12. CHAPTER XII
"A material difference then," she replied--"and no doubt you were
much my superior in judgment at that period of our lives; but does
not the lapse of one-and-twenty years bring our understandings
a good deal nearer?"
"Yes--a good deal nearer."
"But still, not near enough to give me a chance of being right,
if we think differently."
"I have still the advantage of you by sixteen years' experience, and by
not being a pretty young woman and a spoiled child. Come, my dear Emma,
let us be friends, and say no more about it. Tell your aunt, little Emma,
that she ought to set you a better example than to be renewing
old grievances, and that if she were not wrong before, she is now."
"That's true," she cried--"very true. Little Emma, grow up
a better woman than your aunt. Be infinitely cleverer and not
half so conceited. Now, Mr. Knightley, a word or two more, and I
have done. As far as good intentions went, we were both right,
and I must say that no effects on my side of the argument have yet
proved wrong. I only want to know that Mr. Martin is not very,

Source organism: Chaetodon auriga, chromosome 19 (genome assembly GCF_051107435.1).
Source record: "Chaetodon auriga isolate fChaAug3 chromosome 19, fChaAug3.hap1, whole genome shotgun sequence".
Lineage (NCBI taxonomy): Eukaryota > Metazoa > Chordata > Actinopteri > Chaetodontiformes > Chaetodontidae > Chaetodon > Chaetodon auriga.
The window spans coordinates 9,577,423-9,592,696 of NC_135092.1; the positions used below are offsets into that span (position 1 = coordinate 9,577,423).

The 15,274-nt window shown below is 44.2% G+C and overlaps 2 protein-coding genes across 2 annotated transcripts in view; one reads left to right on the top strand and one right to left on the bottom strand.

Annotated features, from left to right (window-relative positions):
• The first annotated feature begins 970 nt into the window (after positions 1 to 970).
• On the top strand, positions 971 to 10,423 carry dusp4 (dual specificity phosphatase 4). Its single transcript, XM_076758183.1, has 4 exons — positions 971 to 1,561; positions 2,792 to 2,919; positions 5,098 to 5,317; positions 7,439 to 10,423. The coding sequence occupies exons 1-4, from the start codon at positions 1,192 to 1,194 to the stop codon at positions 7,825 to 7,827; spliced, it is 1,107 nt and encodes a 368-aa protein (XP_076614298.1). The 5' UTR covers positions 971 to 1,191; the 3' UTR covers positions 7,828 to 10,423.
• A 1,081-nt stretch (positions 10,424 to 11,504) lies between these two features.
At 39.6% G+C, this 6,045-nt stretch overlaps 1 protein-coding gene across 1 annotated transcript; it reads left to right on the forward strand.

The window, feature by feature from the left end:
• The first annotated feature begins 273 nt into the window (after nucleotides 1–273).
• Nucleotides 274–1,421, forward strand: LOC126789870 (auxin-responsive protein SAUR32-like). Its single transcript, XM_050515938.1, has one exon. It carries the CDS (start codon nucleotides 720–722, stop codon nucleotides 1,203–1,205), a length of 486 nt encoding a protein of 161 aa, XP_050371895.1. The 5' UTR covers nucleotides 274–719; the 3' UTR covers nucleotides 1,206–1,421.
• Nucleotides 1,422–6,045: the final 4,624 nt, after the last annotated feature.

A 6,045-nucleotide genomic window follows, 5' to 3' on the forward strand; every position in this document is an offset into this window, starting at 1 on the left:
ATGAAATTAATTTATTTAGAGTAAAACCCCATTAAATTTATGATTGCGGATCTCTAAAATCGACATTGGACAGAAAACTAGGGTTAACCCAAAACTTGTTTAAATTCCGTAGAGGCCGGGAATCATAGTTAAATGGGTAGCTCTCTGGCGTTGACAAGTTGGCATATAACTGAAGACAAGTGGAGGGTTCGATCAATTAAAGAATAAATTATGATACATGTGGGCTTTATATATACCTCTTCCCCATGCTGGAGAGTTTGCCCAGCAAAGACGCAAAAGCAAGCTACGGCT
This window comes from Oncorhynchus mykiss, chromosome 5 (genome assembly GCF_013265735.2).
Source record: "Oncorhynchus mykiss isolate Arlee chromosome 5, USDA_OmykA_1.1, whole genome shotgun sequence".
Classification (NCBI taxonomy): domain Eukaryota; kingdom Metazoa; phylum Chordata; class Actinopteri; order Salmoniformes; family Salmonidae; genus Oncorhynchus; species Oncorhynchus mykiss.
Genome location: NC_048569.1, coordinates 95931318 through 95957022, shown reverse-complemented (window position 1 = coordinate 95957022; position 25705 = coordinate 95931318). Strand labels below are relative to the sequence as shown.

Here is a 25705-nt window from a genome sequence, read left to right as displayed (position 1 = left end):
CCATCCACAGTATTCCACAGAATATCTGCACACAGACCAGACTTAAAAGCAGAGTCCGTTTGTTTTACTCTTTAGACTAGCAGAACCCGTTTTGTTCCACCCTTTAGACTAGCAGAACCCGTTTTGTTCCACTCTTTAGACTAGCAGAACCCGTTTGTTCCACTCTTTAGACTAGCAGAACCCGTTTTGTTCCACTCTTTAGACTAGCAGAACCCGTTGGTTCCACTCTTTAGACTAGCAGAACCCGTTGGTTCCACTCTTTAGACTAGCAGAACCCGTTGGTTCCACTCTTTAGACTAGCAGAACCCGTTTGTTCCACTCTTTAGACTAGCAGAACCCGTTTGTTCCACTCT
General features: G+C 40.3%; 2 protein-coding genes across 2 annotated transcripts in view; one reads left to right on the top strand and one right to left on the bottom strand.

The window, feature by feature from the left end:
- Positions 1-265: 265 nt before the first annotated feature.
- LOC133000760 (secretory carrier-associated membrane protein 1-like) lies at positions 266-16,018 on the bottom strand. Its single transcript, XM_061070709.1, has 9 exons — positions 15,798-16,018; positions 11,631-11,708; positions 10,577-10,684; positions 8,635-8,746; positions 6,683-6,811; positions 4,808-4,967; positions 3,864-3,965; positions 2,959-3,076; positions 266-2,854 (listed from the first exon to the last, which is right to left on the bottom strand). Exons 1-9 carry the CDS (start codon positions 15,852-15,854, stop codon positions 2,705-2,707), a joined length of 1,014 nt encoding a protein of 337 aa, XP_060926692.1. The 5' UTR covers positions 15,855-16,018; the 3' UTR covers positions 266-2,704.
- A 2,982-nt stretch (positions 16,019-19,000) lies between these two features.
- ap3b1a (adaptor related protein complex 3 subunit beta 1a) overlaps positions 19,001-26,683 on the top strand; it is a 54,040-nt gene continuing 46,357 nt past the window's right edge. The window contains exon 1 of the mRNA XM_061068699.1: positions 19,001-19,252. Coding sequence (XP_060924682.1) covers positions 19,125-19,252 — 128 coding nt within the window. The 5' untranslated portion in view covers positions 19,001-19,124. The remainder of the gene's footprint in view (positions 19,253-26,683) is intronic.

very bitterly disappointed."
"A man cannot be more so," was his short, full answer.
"Ah!--Indeed I am very sorry.--Come, shake hands with me."
This had just taken place and with great cordiality, when John
Knightley made his appearance, and "How d'ye do, George?" and "John,
how are you?" succeeded in the true English style, burying under
a calmness that seemed all but indifference, the real attachment
which would have led either of them, if requisite, to do every thing
for the good of the other.
The evening was quiet and conversable, as Mr. Woodhouse declined
cards entirely for the sake of comfortable talk with his
dear Isabella, and the little party made two natural divisions;
on one side he and his daughter; on the other the two Mr. Knightleys;
their subjects totally distinct, or very rarely mixing--and Emma
only occasionally joining in one or the other.